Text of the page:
Report: Steve Jobs wanted Apple to be a wireless carrier
By Hayley Tsukayama,
Steve Jobs originally wanted Apple to be able to operate the iPhone without help from carriers. That’s what John Stanton, a venture capitalist and wireless industry veteran, told his audience at a Seattle speech Monday, IDG News reported.
According to Stanton, when Jobs was first percolating ideas about the handset from 2005-2007, he discussed the plausibility of going around carriers and using the unlicensed spectrum that WiFi networks rely on for the phones.
“He and I spent a lot of time talking about whether synthetically you could create a carrier using WiFi spectrum,” Stanton reportedly said. “That was part of his vision.”
Analysts and tech geeks have spun hypothetical scenarios of Apple as a wireless service provider before. With the proliferation of devices that can run on 3G wireless networks, they’ve argued, it would make sense for the company.
In May, The Next Web’s Matthew Panzarino outlined his vision for AppleNet, a data-only network that would use voice-over IP services and Facetime for calls. The simplicity of having just a data plan to deal with, he argued, would be a great draw for customers. In his dreamed-up scenario, Panzarino said that Apple could buy a smaller carrier such as Sprint and use its infrastructure as a starting point.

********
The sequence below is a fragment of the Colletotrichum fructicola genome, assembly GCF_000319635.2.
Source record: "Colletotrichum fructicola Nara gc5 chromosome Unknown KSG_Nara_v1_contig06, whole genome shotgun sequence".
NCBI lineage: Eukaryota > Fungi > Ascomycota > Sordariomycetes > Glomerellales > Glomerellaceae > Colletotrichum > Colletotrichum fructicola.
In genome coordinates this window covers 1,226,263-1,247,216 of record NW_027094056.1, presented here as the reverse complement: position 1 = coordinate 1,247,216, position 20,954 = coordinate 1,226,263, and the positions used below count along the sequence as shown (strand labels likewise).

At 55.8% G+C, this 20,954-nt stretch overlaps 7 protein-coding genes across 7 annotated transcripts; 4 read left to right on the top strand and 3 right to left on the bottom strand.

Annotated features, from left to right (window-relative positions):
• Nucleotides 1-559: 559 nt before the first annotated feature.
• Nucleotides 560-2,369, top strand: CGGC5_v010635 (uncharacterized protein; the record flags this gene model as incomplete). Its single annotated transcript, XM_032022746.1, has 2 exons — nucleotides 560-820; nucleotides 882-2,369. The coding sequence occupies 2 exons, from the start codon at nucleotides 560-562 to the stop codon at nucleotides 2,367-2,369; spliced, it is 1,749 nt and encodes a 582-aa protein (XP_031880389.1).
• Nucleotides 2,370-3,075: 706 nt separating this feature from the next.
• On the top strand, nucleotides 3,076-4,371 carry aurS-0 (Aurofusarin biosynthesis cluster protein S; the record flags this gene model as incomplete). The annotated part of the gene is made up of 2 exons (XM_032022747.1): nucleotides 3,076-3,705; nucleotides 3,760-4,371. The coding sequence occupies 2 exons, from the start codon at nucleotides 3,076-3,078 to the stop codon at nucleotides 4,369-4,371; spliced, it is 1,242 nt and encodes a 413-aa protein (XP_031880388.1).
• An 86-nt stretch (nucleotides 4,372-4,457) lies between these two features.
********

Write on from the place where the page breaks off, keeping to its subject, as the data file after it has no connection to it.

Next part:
As Panzarino points out, Apple has been steadily cutting into the services traditionally offered by wireless companies. That’s been made even more clear with the addition iMessage — the texting and multimedia message service that Apple introduced with iOS 5.
While it’s doubtful that Apple will be making its own carrier any time soon, it is clear that it’s eyeing some parts of the wireless industry formerly reserved for carriers.
Stanton told his audience that Apple has made a huge impact on the industry even without being its own carrier, and cautioned that the operators should be careful about shifts in power such as this, the report said. He said that companies should continue taking chances on smaller, innovative companies and new services.